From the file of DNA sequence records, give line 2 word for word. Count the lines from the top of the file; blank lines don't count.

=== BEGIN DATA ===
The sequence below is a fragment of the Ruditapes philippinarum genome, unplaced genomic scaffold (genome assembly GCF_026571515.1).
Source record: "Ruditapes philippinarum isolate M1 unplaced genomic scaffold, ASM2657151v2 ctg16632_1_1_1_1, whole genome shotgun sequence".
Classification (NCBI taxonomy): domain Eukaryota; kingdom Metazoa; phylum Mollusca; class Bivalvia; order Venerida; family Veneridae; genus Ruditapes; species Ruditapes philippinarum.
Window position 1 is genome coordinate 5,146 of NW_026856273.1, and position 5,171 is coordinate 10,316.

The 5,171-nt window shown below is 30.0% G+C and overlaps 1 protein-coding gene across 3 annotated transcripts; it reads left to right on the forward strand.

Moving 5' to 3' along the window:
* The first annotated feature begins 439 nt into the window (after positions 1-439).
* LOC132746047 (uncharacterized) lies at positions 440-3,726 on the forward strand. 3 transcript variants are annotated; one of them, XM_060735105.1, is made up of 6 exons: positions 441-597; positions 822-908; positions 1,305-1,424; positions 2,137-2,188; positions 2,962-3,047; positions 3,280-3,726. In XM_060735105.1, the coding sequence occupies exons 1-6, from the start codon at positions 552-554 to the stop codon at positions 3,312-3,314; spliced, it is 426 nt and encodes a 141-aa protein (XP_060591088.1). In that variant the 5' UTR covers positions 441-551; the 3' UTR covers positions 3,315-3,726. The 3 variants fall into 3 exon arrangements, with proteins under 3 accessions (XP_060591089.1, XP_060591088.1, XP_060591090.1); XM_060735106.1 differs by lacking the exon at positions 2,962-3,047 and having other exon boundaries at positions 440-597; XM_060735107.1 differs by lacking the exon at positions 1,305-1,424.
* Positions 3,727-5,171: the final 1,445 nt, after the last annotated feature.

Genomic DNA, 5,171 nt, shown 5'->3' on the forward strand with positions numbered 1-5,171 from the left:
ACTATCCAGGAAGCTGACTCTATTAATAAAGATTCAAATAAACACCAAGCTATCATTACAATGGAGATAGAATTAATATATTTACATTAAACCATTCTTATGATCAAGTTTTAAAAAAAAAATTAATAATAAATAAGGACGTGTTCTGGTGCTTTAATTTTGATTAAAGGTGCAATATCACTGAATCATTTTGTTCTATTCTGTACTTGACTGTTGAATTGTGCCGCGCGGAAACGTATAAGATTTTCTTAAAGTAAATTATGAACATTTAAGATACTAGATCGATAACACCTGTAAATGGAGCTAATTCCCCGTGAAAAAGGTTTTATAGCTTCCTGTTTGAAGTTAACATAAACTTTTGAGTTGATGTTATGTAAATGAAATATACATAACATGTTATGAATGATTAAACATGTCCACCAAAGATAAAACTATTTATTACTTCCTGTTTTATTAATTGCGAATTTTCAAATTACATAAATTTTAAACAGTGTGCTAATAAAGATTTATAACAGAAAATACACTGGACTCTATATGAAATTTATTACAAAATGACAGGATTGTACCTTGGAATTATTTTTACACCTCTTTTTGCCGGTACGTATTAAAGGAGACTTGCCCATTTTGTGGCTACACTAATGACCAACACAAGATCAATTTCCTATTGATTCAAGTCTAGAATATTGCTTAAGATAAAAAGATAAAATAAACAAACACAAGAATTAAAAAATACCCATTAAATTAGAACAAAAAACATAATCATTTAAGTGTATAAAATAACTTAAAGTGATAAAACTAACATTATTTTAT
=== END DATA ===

Source record: "Ruditapes philippinarum isolate M1 unplaced genomic scaffold, ASM2657151v2 ctg16632_1_1_1_1, whole genome shotgun sequence".